What's New in Story Maps (March 2016)

Note: This blog article covers the classic Esri Story Maps which are in mature support and scheduled to be retired in late 2025. Story authors are strongly encouraged to use the new ArcGIS StoryMaps to create stories.

For more information about transitioning to the new StoryMaps, see ArcGIS StoryMaps resources. For more information about the transition from classic Esri Story Maps to the new ArcGIS StoryMaps, see Esri Story Maps: Now in mature support.

(by Rupert Essinger, Esri Story Maps team)

ArcGIS Online has been updated with the following enhancements to Esri Story Maps. For more information about story maps, to create them, and to manage the story maps you have created, visit the Story Maps website.

Sign in with Facebook or Google and start storytelling

It’s easier for people to get started making story maps! Anyone can now simply sign into the Story Maps website or with their Facebook or Google credentials to get a free, non-commercial ArcGIS Public account.

This account doesn’t offer the full range of ArcGIS functionality that a subscription offers, such as publishing data as services, using subscriber content from the Living Atlas, and enterprise configuration. But it is an easy way to start story mapping for individuals, students, bloggers, community groups, activists, local environmental associations, small non-profits, etc.

New autoplay mode

Autoplay mode is useful if you want to show a story map on a display monitor in a visitor center, tourist information kiosk, museum exhibit, trade show, your GIS department’s reception area, operations center, etc. In autoplay mode the story advances automatically creating a visually interesting and changing display. In this mode, a control appears on-screen that allows the playback speed to be adjusted or paused.

During autoplay pause, you can interact with the story map normally and then resume autoplay. Autoplay is supported in these Story Map apps:

To enable autoplay for any story map, click the Link button in the story’s header to get a short URL to the story and, in the dialog that appears, click the new Autoplay mode check box. This will add the autoplay parameter into the short URL that is generated. You don’t need to be the owner of the story map you want to autoplay: anyone can choose to run any story map in this mode. Note that autoplay mode is not supported on small displays like phones or in small embed frames.

Story maps look better when shared on social media

When someone who reads your story map shares it on social media using the story’s Twitter and Facebook buttons, their post will automatically use the title, summary, and where possible, the thumbnail of your story, as defined in the story’s web mapping application item entry in ArcGIS Online.

To get the best looking results on social media for a story map you are sharing and promoting publicly, we recommend that you update the item entry for your story in ArcGIS Online to:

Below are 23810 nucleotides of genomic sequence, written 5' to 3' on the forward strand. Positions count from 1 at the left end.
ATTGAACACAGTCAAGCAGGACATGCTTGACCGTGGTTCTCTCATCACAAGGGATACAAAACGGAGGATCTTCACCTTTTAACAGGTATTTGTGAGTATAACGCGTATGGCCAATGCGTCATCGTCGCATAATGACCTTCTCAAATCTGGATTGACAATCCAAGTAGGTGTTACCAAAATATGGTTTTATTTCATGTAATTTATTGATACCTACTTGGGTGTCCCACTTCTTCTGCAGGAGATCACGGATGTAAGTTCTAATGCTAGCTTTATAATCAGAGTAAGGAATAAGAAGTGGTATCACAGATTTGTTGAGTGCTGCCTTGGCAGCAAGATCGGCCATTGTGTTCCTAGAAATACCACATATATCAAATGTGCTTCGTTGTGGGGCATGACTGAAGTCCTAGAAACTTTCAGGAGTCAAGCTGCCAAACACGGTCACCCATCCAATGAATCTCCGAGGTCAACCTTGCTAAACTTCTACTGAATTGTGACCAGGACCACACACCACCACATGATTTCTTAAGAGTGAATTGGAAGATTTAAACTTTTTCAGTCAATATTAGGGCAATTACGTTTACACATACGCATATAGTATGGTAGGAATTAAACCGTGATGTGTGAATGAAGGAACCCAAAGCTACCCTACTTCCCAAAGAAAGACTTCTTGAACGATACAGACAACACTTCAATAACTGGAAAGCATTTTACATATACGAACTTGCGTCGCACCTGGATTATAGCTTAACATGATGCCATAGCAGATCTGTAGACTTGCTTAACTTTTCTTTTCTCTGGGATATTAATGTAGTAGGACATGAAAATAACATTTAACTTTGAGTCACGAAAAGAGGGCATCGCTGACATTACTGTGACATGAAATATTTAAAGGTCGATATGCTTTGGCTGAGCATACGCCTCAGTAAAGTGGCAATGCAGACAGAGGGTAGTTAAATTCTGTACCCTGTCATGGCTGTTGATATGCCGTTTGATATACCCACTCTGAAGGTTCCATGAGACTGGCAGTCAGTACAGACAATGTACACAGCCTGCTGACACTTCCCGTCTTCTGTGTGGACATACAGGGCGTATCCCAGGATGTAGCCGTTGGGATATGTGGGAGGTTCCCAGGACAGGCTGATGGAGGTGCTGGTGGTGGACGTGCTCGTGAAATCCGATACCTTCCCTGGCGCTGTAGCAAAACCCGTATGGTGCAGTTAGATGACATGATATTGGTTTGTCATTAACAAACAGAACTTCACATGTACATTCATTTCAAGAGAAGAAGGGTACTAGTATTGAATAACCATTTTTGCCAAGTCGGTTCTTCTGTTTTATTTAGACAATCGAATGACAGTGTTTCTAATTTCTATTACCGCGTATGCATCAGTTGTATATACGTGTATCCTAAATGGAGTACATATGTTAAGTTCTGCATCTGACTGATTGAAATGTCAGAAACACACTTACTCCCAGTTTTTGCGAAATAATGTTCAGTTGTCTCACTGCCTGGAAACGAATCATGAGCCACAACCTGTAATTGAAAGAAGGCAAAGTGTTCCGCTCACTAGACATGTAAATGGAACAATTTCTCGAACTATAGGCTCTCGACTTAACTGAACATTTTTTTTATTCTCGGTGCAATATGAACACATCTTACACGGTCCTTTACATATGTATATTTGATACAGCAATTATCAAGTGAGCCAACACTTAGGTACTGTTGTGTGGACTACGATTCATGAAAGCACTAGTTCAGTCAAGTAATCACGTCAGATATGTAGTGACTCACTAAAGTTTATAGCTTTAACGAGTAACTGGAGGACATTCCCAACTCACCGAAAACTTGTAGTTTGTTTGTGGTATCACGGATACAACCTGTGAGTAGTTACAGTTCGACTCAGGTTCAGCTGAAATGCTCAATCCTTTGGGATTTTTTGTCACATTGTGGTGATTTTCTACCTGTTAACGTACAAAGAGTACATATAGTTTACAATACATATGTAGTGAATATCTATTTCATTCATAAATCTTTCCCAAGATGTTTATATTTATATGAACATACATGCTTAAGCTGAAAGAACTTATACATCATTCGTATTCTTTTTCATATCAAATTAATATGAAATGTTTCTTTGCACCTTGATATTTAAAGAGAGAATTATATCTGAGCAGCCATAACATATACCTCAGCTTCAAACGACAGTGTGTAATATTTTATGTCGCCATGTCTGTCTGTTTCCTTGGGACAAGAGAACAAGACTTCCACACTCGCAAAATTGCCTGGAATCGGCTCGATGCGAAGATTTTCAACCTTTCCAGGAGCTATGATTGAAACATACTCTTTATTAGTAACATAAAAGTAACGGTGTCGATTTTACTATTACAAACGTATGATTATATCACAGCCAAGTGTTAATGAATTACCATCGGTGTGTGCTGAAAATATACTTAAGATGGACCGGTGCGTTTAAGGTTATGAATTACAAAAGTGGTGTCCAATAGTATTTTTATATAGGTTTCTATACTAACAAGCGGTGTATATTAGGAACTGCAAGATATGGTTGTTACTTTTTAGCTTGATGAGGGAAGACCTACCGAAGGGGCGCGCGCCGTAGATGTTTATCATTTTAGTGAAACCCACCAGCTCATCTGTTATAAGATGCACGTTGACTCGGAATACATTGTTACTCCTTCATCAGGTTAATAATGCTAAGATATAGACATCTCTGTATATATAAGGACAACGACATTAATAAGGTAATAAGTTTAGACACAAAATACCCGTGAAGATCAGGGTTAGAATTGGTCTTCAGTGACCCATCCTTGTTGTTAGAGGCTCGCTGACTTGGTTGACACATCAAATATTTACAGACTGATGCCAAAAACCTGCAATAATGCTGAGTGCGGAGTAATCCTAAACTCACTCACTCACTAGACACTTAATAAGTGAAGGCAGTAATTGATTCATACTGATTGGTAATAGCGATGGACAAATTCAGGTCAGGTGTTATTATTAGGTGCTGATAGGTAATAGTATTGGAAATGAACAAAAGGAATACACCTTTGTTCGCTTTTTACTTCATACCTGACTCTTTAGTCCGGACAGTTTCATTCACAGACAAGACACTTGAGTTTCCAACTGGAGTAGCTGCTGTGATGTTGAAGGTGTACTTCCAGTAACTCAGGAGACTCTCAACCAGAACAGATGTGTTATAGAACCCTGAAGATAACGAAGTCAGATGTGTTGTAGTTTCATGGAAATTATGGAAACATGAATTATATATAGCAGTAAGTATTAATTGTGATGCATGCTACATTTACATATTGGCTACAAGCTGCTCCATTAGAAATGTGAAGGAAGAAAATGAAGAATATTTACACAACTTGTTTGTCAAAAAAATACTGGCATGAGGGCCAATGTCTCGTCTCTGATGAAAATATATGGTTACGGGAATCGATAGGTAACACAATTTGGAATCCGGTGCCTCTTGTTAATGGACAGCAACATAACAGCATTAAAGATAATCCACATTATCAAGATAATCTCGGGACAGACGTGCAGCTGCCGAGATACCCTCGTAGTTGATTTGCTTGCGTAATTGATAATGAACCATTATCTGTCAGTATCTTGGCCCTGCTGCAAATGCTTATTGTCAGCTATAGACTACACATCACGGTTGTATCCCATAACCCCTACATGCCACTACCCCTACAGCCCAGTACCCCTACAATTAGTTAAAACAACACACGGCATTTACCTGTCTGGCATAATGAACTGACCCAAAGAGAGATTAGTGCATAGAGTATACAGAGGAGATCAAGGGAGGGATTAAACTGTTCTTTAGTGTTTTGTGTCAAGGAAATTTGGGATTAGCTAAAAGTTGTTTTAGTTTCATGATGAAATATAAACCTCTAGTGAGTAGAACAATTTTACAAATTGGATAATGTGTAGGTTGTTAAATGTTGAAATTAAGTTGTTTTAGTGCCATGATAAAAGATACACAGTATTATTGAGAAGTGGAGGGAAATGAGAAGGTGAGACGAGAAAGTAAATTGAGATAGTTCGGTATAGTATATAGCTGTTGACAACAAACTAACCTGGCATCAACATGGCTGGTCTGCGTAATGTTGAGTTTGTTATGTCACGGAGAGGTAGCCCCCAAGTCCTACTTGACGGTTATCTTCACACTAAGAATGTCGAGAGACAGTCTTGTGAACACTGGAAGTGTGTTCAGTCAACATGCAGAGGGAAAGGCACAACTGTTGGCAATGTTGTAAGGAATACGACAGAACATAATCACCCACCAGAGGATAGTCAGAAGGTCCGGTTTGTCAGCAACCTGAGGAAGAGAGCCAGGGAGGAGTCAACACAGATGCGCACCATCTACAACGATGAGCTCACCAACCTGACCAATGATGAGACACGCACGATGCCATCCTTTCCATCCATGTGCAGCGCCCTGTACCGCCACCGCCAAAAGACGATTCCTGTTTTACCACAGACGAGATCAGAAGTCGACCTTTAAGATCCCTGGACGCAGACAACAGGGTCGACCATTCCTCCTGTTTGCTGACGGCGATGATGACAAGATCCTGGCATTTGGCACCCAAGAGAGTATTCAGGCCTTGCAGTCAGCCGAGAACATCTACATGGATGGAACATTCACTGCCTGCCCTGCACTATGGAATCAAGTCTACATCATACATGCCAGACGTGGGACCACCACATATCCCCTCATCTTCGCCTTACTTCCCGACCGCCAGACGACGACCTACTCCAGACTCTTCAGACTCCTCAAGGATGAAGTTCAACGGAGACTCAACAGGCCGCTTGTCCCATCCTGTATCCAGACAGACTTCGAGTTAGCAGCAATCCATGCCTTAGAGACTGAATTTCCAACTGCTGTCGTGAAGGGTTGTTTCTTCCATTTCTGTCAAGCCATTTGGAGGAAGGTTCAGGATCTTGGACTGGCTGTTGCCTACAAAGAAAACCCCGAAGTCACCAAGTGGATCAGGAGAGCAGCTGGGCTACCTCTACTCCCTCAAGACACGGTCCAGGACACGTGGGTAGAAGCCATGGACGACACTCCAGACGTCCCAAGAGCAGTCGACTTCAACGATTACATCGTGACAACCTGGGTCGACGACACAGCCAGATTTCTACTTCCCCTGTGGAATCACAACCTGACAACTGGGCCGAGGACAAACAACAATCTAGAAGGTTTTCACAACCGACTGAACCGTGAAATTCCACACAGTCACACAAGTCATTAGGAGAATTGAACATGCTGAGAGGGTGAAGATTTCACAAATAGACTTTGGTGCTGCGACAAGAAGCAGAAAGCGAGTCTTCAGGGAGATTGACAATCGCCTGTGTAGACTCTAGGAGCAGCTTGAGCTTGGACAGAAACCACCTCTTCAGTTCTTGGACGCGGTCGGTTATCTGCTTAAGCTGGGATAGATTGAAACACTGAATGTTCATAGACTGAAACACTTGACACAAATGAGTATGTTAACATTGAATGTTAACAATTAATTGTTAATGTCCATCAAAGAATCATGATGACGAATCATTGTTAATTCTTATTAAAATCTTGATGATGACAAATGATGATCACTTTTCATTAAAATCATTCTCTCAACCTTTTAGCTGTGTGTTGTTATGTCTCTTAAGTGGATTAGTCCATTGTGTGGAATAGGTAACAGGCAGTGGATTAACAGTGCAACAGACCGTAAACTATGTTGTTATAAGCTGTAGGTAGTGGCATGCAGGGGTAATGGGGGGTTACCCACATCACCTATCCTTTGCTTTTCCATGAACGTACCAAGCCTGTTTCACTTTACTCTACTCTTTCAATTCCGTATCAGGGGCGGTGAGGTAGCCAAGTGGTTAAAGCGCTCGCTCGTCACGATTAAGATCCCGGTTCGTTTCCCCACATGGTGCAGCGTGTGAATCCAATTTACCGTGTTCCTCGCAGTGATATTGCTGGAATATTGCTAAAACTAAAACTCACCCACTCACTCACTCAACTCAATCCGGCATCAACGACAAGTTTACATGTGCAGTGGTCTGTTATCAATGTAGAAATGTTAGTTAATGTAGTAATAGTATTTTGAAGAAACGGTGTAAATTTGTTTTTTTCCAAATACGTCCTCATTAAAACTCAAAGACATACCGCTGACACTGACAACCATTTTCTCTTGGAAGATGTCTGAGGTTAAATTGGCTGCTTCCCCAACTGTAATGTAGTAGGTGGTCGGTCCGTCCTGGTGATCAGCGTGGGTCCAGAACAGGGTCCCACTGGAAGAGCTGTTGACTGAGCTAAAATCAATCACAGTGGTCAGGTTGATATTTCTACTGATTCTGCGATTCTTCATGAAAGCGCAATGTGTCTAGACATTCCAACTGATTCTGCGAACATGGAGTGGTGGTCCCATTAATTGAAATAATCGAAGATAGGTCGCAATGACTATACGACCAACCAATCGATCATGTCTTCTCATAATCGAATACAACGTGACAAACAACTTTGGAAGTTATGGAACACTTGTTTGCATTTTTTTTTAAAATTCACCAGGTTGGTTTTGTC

The easiest and recommended way to edit the item entry for your story map is to go to the My Stories section in the Story Maps website. You can also make these edits in My Content in ArcGIS Online. Making these edits is a recommended best practice, not just for social media sharing. Updating the fields (including the tags) and thumbnail in the item entries for apps you create makes them easier to find and makes them look better in any groups or galleries they are added to.

Changes you make to the item entry for a story may not be reflected immediately on social media posts, so we recommend that you make these edits before you start publicizing your story.

Also bear in mind that for your own story map social media posts, such as posts in your own or your organization’s Twitter feed, you can compose the post manually instead of relying on the default look you get using the Twitter and Facebook buttons in the app. For example if you look at the Esri Story Maps Twitter feed, you’ll notice that in tweets to story maps by @EsriStoryMaps and @Esri we normally use fullsize graphics to fill the space and attract attention.

Other enhancements

See how authors are presenting sets of story maps

There’s a new Format > Collections filter in the Story Maps Gallery that shows you some examples of how authors are presenting sets of story maps to their audience. This link opens the gallery with that filter applied.

Countdown and Playlist apps retired

We’ve removed the Countdown and Playlist apps from the Story Maps Apps list. Any stories created with those apps will continue to work. Neither of these apps are hosted in ArcGIS Online or included with Portal for ArcGIS: they are deployed only by downloading and self-hosting the code, so our retirement of them from the Apps list will not affect any existing deployments.

Countdown and Playlist are older application templates that we are not actively maintaining and our other Story Map apps provide similar user experiences with easier authoring and better responsive support for different display sizes. A good alternative to the Countdown app is the Bulleted layout of the Story Map Series. You can also use the Story Map Journal to show a set of places (Tip: there’s a blog post here showing developers how to add an index map to a Story Map Journal section). Alternatives to the Playlist include Story Map Tour, Shortlist and also Journal.

The code for the two apps is still available for download via Github: Countdown, Playlist. Use of these apps is now on an unsupported basis. Countdown and Playlist stories currently in the Story Maps Gallery have been moved into the Custom category.

About the author

Corporate technology evangelist and advocate at Esri, focusing on ways to broaden access to geographic information and helping customers succeed with the ArcGIS system. On a good day I'm making a map, on a great day I'm on one. Email or connect on LinkedIn (

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